Today’s Poetic Asides prompt suggested embracing that “Monday — back to work” feeling to write a poem about the office or office life. For me, this coincided a little with the NaPoWriMo prompt to incorporate the “language of home” into a poem. I’ve done a little of this here, but think I’d like to incorporate more in the revision stages with this poem:
His real office was his car,
the commute and the workday one
as he crisscrossed Saskatchewan,
breaking every stock image of the
smooth talking traveling salesman.
At home, the office I knew, a scarred
metal desk, tucked in the back corner
of our basement, surrounded by file boxes,
piled memos — neatly classified chaos,
and always a cup of coffee.
A place to do paperwork, a strangely
alluring word to me. Important, and something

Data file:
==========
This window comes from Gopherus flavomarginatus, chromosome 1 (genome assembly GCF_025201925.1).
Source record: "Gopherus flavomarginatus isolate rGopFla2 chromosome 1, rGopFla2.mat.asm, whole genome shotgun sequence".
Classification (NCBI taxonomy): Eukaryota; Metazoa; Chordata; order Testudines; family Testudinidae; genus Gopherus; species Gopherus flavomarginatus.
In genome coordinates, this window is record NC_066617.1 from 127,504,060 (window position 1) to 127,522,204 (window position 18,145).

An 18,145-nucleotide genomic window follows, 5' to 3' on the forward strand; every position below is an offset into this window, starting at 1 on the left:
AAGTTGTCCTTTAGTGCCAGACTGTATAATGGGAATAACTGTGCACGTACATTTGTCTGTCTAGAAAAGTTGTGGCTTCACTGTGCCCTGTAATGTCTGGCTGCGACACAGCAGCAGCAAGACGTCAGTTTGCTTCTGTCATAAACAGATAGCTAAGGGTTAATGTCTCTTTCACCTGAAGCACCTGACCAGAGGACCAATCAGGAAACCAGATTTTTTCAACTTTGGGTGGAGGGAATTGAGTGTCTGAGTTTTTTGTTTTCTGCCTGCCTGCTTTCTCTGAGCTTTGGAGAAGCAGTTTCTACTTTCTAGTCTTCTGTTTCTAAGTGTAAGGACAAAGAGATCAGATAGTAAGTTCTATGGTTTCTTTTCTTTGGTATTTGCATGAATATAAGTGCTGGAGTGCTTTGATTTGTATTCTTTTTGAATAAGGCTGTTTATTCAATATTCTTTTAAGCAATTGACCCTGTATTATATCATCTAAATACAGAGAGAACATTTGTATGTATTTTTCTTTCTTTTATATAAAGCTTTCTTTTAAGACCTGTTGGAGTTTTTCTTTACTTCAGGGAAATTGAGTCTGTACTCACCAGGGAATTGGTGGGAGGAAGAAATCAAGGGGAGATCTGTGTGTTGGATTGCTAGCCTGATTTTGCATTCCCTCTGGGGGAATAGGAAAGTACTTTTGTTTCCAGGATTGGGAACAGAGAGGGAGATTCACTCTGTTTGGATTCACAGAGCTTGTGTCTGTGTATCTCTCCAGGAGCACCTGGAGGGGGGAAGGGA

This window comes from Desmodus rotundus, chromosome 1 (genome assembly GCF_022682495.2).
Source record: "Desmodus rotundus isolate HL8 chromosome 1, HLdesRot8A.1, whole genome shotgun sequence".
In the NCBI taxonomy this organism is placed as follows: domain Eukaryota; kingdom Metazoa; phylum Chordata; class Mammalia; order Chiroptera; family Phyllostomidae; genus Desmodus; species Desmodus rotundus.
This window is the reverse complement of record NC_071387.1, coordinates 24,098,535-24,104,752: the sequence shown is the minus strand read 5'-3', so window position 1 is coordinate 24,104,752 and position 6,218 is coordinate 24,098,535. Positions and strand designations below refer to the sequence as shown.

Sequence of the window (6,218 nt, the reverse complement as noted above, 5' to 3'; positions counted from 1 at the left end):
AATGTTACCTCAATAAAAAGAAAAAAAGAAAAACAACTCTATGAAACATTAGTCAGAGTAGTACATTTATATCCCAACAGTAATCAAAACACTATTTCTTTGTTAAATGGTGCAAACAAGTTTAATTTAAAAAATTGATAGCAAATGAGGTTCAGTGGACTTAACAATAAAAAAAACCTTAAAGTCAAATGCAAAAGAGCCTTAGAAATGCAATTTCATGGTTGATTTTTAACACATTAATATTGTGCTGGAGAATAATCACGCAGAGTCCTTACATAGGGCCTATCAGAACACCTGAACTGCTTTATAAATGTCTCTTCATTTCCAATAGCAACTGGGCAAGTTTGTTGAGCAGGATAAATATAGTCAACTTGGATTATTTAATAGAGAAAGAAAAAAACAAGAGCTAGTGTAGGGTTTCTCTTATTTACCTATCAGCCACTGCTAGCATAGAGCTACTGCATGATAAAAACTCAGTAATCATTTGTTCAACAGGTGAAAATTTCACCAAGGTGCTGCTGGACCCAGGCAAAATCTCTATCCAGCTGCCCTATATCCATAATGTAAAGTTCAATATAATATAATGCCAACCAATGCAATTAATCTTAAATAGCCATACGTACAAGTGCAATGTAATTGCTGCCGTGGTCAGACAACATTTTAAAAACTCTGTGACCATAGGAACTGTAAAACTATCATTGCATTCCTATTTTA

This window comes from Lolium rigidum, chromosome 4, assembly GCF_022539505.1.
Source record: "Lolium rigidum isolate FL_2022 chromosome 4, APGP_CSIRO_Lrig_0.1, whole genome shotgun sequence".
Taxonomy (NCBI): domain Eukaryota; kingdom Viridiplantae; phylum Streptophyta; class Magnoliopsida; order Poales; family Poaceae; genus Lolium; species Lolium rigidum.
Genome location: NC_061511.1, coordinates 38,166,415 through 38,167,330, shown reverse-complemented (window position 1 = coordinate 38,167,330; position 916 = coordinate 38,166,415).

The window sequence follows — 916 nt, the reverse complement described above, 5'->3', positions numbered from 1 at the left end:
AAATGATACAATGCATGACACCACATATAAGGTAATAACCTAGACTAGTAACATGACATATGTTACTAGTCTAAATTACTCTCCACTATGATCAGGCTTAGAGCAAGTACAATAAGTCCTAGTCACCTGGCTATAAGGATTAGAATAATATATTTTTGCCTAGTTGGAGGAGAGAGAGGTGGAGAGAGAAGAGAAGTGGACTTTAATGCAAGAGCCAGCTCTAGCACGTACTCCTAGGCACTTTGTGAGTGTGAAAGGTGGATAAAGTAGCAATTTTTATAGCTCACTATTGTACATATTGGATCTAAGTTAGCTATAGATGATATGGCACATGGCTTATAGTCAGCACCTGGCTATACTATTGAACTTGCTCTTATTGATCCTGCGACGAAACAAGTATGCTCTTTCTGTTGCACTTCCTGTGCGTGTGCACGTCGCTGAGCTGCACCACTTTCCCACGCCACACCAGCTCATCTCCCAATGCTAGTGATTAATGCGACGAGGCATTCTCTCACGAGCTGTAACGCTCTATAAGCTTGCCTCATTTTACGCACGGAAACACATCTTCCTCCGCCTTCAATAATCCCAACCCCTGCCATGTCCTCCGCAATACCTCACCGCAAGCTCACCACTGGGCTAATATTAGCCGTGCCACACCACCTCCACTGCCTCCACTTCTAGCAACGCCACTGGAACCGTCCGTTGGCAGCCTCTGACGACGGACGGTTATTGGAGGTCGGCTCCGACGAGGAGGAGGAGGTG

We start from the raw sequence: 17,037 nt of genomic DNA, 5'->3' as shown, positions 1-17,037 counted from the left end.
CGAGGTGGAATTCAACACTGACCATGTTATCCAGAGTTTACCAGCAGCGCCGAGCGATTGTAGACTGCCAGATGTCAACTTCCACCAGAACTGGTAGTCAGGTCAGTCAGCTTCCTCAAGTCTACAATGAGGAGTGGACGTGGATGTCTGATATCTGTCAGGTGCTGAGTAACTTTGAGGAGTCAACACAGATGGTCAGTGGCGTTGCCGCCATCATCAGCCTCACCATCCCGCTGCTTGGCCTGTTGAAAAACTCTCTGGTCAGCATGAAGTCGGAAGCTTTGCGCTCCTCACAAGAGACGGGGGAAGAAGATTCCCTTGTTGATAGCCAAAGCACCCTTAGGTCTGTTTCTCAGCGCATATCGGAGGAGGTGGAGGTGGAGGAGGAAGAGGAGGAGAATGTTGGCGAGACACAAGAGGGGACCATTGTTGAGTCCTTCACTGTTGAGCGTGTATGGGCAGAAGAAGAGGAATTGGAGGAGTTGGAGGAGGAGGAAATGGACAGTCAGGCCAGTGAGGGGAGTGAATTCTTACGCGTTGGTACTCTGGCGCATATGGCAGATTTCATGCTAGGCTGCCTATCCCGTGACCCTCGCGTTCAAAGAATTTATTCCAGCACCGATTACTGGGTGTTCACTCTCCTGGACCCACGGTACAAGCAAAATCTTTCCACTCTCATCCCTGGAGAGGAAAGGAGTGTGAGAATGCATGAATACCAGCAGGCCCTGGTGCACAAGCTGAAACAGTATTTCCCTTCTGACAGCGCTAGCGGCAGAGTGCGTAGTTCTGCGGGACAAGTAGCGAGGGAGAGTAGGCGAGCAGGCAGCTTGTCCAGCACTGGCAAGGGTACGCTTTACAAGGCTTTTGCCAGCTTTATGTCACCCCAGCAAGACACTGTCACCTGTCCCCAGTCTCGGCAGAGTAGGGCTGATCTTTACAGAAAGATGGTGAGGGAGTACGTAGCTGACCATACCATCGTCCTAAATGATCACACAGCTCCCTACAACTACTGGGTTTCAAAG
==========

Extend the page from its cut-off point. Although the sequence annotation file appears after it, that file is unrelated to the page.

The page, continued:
adult that must be done, would be done
by me, someday. I could help with the stapling,
when packets of papers were needed, reading
names for inventory, and carrying heavy sample
boxes, stacked like giant Lego bricks,
at the bottom of the stairs.
My Dad, always going places, going to get
ahead and mostly to get back
to us — our baseball games, dance recitals, plays.
And my Mom, the Chief Everything Officer who
never left the office, never saw a paycheque
and never let any of us down.
This Is Not A Literary Journal invites reflection on a “thing” or a treasured thing we no longer have, and asks us to write an ode to it. It reminded me of Don McKay’s nuanced tribute to the cutlery we all use everyday in “Setting the Table”. You can watch the revered poet himself reading it here.